At this point, more and more companies are also conducting a validation step, Parker said. That is, using ATP testing in a system to measure the effectiveness. “If the ATP test comes in above the limit, then the equipment needs to be re-cleaned,” he said.

5. Sanitizing

Once the surfaces are verified as “clean,” the sanitizing steps are begun. A variety of applications are used for sanitizing processing environments, from heat to chemical disinfectants. “In the food and beverage industry, there are probably four or five general categories of hard-surface sanitation that are used,” Parker said. The most common of these are chlorine-based, sodium hypochloride, commonly known as bleach.

Other common sanitizers include “quats,” or quaternary ammonium compounds; PAA—peroxyacetic (or peracetic) acid; chorine dioxide, similar to hydrogen peroxide; and iodine, in certain applications. “Each has different characteristics, advantages, and disadvantages that make it appropriate for different uses,” he explained. Some may be more corrosive, others more effective in hard water, and others more easily inactivated by organic soil.

Selection should, thus, be based on the materials to be treated and available time, e.g., whether or not the sanitizer is to be left overnight. “How it will be used governs your choice of the most effective sanitizer,” Parker said, adding that the sanitizer label should be consulted for selection of most applicable product. “There will be registration information showing what it has been tested on and what bacteria it is effective against.”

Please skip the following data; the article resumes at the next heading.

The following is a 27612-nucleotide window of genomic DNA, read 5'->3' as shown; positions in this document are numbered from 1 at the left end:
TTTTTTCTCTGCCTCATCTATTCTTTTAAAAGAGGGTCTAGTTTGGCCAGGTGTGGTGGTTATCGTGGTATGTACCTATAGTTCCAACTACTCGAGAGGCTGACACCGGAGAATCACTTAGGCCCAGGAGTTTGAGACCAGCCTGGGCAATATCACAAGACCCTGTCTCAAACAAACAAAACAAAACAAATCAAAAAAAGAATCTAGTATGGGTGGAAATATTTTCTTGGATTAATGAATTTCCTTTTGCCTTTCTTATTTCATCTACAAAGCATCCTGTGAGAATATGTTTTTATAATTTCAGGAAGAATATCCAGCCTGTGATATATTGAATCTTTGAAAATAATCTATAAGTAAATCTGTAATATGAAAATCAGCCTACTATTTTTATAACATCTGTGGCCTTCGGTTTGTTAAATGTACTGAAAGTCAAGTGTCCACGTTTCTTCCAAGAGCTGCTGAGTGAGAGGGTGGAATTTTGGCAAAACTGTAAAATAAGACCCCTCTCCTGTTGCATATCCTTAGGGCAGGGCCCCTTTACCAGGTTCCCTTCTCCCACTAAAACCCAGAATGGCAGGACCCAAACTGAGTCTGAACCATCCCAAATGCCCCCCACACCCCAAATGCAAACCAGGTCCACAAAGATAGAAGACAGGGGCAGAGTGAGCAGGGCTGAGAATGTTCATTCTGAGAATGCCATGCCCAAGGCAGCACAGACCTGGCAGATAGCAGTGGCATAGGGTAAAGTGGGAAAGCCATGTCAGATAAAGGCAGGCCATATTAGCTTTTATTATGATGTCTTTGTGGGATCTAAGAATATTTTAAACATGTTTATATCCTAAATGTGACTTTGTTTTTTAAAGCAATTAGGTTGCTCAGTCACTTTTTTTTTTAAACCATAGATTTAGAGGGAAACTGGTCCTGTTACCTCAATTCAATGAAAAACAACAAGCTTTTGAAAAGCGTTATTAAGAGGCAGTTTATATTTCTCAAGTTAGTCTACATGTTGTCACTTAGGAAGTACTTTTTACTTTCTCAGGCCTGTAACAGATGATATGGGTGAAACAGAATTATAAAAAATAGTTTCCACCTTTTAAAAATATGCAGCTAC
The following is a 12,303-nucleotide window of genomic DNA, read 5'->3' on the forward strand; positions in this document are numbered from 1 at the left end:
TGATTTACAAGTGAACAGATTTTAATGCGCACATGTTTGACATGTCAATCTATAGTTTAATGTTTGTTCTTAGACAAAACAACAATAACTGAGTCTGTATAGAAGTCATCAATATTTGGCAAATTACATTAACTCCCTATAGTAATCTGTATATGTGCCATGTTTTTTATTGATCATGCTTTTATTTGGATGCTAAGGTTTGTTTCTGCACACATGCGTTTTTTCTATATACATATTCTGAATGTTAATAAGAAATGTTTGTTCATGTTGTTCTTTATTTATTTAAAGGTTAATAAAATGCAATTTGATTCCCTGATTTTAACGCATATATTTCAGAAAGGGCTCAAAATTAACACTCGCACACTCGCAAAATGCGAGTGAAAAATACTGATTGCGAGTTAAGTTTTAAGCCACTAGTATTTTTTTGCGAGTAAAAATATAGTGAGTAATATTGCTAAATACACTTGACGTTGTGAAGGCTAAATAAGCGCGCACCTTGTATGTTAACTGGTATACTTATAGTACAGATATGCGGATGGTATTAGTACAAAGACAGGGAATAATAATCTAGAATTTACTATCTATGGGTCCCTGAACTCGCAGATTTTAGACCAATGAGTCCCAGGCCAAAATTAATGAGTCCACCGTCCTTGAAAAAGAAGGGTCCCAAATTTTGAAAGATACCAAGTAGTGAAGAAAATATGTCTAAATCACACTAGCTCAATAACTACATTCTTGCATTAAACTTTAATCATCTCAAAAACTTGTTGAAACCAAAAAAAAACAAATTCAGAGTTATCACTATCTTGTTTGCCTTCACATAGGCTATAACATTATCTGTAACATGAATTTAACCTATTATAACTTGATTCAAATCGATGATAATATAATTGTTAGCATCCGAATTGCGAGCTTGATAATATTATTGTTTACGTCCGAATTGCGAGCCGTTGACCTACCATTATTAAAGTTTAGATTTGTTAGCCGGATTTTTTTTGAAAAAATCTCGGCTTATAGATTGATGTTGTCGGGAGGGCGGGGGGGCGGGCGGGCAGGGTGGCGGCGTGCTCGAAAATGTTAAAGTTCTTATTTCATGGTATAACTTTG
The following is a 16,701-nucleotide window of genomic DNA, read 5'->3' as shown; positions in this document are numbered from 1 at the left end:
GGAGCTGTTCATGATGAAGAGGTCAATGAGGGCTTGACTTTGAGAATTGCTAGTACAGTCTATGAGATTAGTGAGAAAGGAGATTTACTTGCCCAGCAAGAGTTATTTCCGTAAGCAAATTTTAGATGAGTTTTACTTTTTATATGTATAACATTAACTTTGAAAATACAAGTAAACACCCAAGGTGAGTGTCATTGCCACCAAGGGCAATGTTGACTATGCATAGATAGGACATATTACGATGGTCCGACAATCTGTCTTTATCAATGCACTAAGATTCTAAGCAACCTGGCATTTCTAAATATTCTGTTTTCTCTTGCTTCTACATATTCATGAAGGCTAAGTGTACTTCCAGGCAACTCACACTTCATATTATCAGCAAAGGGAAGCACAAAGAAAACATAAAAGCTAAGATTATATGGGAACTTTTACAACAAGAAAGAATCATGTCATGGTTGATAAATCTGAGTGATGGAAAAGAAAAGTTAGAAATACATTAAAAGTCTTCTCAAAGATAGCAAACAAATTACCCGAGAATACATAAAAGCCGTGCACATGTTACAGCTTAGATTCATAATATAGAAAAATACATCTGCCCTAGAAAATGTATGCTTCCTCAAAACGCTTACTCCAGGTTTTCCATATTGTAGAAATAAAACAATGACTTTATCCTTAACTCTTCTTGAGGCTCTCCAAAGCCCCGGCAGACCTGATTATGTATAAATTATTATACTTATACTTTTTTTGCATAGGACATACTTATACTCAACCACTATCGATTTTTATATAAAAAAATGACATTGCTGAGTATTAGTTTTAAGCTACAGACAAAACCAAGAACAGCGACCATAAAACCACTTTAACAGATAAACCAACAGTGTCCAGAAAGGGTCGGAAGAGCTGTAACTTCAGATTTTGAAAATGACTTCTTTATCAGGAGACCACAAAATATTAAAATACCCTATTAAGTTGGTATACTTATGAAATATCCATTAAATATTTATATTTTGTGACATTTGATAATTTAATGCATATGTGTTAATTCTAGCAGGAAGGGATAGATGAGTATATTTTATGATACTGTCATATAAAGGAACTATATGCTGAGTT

And, just as with detergents, sanitizers should be applied at the concentration and contact time recommended by the manufacturer.

6. Rinsing/Air Dry
Sanitizers come in two forms: leave on and rinse off. According to Food Industry Quality Control Systems by Mark Clute, QA Manager of Turtle Mountain, most food processors currently use leave-on sanitizers due to the “glove-like protection” they provide. These, he said, can be left on the surfaces for several hours and still maintain their effectiveness.

As with detergents, rinse-off sanitizers should be completely rinsed from surfaces prior to operational start-up, and label directions should be followed for dry time for leave-on sanitizers.

7. Validation and Verification
Validation should be conducted through both visual inspection and protein swabs. Additionally, MDA recommends that all cleaning and sanitizing procedures be regularly monitored for effectiveness, through pre-operational inspections or audits and microbial sampling of the environment and food-contact surfaces. Verification criteria should include that no visible residue be present and micro counts be within acceptable limits.

Conclusion. For an effective cleaning and sanitation program, these steps should be fully defined with your plant’s specifications, cleaning schedule, and assigned responsibilities detailed in written SSOPs. Then staff should be trained, not only on the SSOPs, but on chemical safety and effectiveness, and the importance of the final validation and corrective action for any remaining allergens, soils, or micros. “Those,” Parker said, “are the critical elements in having an effective sanitation program.”

The author is Editor of QA magazine. She can be reached at